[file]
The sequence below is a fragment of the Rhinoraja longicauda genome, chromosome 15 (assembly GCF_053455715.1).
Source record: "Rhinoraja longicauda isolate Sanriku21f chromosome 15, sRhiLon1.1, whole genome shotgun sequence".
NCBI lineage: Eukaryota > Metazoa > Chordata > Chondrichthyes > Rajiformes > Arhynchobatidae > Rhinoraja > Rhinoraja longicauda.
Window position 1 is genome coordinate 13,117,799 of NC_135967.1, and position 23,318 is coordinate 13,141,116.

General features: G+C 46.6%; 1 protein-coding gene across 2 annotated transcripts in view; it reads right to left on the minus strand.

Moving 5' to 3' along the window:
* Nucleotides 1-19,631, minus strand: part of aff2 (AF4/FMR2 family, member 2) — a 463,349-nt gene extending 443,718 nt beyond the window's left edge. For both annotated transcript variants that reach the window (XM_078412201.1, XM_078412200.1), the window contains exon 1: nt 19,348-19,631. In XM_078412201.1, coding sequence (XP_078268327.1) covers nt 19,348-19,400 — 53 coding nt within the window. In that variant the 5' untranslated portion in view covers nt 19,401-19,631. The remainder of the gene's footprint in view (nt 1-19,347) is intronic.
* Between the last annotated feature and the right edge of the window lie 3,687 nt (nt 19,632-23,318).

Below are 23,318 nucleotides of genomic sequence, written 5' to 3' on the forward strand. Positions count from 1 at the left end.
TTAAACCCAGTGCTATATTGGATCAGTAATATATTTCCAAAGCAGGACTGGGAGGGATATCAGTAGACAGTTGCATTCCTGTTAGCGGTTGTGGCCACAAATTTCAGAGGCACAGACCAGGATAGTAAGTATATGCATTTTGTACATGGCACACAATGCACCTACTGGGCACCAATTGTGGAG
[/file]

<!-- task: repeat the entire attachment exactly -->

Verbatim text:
The sequence below is a fragment of the Rhinoraja longicauda genome, chromosome 15 (assembly GCF_053455715.1).
Source record: "Rhinoraja longicauda isolate Sanriku21f chromosome 15, sRhiLon1.1, whole genome shotgun sequence".
NCBI lineage: Eukaryota > Metazoa > Chordata > Chondrichthyes > Rajiformes > Arhynchobatidae > Rhinoraja > Rhinoraja longicauda.
Window position 1 is genome coordinate 13,117,799 of NC_135967.1, and position 23,318 is coordinate 13,141,116.

General features: G+C 46.6%; 1 protein-coding gene across 2 annotated transcripts in view; it reads right to left on the minus strand.

Moving 5' to 3' along the window:
* Nucleotides 1-19,631, minus strand: part of aff2 (AF4/FMR2 family, member 2) — a 463,349-nt gene extending 443,718 nt beyond the window's left edge. For both annotated transcript variants that reach the window (XM_078412201.1, XM_078412200.1), the window contains exon 1: nt 19,348-19,631. In XM_078412201.1, coding sequence (XP_078268327.1) covers nt 19,348-19,400 — 53 coding nt within the window. In that variant the 5' untranslated portion in view covers nt 19,401-19,631. The remainder of the gene's footprint in view (nt 1-19,347) is intronic.
* Between the last annotated feature and the right edge of the window lie 3,687 nt (nt 19,632-23,318).

Below are 23,318 nucleotides of genomic sequence, written 5' to 3' on the forward strand. Positions count from 1 at the left end.
TTAAACCCAGTGCTATATTGGATCAGTAATATATTTCCAAAGCAGGACTGGGAGGGATATCAGTAGACAGTTGCATTCCTGTTAGCGGTTGTGGCCACAAATTTCAGAGGCACAGACCAGGATAGTAAGTATATGCATTTTGTACATGGCACACAATGCACCTACTGGGCACCAATTGTGGAG